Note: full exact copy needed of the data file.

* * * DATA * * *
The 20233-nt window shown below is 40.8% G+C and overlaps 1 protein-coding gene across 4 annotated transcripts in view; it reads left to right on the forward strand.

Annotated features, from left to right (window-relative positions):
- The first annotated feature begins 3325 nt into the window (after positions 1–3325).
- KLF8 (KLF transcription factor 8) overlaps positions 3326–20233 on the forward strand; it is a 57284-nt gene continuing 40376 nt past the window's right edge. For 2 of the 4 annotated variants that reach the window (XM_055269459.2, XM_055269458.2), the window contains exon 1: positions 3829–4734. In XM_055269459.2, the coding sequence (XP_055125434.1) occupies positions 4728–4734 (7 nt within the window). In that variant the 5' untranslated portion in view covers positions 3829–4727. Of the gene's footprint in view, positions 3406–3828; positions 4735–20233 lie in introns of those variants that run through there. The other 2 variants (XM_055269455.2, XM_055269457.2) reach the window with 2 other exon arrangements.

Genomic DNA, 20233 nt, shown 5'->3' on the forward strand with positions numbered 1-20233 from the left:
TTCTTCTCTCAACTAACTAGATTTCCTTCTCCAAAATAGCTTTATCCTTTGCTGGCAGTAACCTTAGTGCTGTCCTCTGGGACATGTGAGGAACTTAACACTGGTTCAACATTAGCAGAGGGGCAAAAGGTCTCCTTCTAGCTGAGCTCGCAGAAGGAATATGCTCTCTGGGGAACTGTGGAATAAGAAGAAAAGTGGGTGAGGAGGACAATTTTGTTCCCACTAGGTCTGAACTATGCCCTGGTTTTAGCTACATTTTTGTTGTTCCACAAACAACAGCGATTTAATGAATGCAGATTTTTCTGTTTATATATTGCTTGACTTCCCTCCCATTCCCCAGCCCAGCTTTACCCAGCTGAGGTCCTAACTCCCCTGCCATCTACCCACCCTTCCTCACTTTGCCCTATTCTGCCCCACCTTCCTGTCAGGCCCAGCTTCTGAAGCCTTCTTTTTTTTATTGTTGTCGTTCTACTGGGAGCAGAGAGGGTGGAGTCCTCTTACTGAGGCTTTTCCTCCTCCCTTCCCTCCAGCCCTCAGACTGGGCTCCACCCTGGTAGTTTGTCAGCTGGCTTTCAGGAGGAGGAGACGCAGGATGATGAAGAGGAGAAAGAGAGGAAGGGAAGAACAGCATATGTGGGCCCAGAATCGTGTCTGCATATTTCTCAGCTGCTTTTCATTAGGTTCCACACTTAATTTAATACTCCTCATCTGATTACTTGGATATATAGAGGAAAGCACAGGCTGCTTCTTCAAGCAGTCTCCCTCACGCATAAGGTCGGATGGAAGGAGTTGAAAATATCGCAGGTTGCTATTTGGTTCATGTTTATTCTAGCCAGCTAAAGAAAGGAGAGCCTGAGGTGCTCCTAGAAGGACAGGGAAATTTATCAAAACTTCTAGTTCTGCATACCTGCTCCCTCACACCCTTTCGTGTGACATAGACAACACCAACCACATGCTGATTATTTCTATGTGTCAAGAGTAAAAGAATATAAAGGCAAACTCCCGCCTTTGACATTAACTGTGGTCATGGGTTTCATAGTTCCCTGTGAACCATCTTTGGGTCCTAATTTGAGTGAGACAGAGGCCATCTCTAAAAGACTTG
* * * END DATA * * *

The 20233-nt window shown below is 40.8% G+C and overlaps 1 protein-coding gene across 4 annotated transcripts in view; it reads left to right on the forward strand.

Annotated features, from left to right (window-relative positions):
- The first annotated feature begins 3325 nt into the window (after positions 1–3325).
- KLF8 (KLF transcription factor 8) overlaps positions 3326–20233 on the forward strand; it is a 57284-nt gene continuing 40376 nt past the window's right edge. For 2 of the 4 annotated variants that reach the window (XM_055269459.2, XM_055269458.2), the window contains exon 1: positions 3829–4734. In XM_055269459.2, the coding sequence (XP_055125434.1) occupies positions 4728–4734 (7 nt within the window). In that variant the 5' untranslated portion in view covers positions 3829–4727. Of the gene's footprint in view, positions 3406–3828; positions 4735–20233 lie in introns of those variants that run through there. The other 2 variants (XM_055269455.2, XM_055269457.2) reach the window with 2 other exon arrangements.

Genomic DNA, 20233 nt, shown 5'->3' on the forward strand with positions numbered 1-20233 from the left:
TTCTTCTCTCAACTAACTAGATTTCCTTCTCCAAAATAGCTTTATCCTTTGCTGGCAGTAACCTTAGTGCTGTCCTCTGGGACATGTGAGGAACTTAACACTGGTTCAACATTAGCAGAGGGGCAAAAGGTCTCCTTCTAGCTGAGCTCGCAGAAGGAATATGCTCTCTGGGGAACTGTGGAATAAGAAGAAAAGTGGGTGAGGAGGACAATTTTGTTCCCACTAGGTCTGAACTATGCCCTGGTTTTAGCTACATTTTTGTTGTTCCACAAACAACAGCGATTTAATGAATGCAGATTTTTCTGTTTATATATTGCTTGACTTCCCTCCCATTCCCCAGCCCAGCTTTACCCAGCTGAGGTCCTAACTCCCCTGCCATCTACCCACCCTTCCTCACTTTGCCCTATTCTGCCCCACCTTCCTGTCAGGCCCAGCTTCTGAAGCCTTCTTTTTTTTATTGTTGTCGTTCTACTGGGAGCAGAGAGGGTGGAGTCCTCTTACTGAGGCTTTTCCTCCTCCCTTCCCTCCAGCCCTCAGACTGGGCTCCACCCTGGTAGTTTGTCAGCTGGCTTTCAGGAGGAGGAGACGCAGGATGATGAAGAGGAGAAAGAGAGGAAGGGAAGAACAGCATATGTGGGCCCAGAATCGTGTCTGCATATTTCTCAGCTGCTTTTCATTAGGTTCCACACTTAATTTAATACTCCTCATCTGATTACTTGGATATATAGAGGAAAGCACAGGCTGCTTCTTCAAGCAGTCTCCCTCACGCATAAGGTCGGATGGAAGGAGTTGAAAATATCGCAGGTTGCTATTTGGTTCATGTTTATTCTAGCCAGCTAAAGAAAGGAGAGCCTGAGGTGCTCCTAGAAGGACAGGGAAATTTATCAAAACTTCTAGTTCTGCATACCTGCTCCCTCACACCCTTTCGTGTGACATAGACAACACCAACCACATGCTGATTATTTCTATGTGTCAAGAGTAAAAGAATATAAAGGCAAACTCCCGCCTTTGACATTAACTGTGGTCATGGGTTTCATAGTTCCCTGTGAACCATCTTTGGGTCCTAATTTGAGTGAGACAGAGGCCATCTCTAAAAGACTTG